# Emergency Command Trailer.

AdvancedVehicle
Registered Users Posts:

**4**✭
Hey guys new to the group. I build emergency vehicles, usually police cars, and have been tasked with a unique project for us. We have a Customer looking to build a self sustainable command trailer that is able to be deployed to disaster areas. They're looking to use solar, battery and generator power when deployed, and shore line power when at a station. The load is gonna be pretty light, a bunch of led lights, maybe a few laptop Chargers, phone Chargers, maybe a small fan, but nothing with too much demand. We would, however like to get a couple of days worth of power of need be.

We were looking at the Go Power! Solar Extreme system. This kit contains a 480 Watt solar charging kit and a 3000 Watt pure sine wave inverter system. They recommend a 400ah battery bank and now i'm looking for advice. Am I even headed the right direction with this or should I be looking for something else? Also, being in NJ, any recommendations on battery banks? I wasn't aware they were this big. Any help or a push in the right direction is greatly appreciated. Thanks in advance.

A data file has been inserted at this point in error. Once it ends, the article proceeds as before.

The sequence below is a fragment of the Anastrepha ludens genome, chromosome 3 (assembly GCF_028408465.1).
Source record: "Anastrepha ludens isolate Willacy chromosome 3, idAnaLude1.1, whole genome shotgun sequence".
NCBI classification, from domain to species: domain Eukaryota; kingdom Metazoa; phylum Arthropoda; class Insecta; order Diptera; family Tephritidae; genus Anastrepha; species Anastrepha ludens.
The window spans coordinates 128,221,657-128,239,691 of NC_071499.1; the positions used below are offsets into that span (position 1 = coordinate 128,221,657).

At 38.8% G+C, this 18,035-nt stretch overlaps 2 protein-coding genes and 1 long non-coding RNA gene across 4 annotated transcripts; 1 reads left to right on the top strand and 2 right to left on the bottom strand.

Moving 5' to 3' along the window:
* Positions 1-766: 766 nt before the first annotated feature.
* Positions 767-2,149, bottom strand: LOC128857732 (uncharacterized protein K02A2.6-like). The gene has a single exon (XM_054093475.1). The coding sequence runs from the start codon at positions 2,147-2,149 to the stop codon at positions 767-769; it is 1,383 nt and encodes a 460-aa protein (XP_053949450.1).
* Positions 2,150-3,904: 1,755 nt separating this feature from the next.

Travis

Advanced Vehicle Solutions

We were looking at the Go Power! Solar Extreme system. This kit contains a 480 Watt solar charging kit and a 3000 Watt pure sine wave inverter system. They recommend a 400ah battery bank and now i'm looking for advice. Am I even headed the right direction with this or should I be looking for something else? Also, being in NJ, any recommendations on battery banks? I wasn't aware they were this big. Any help or a push in the right direction is greatly appreciated. Thanks in advance.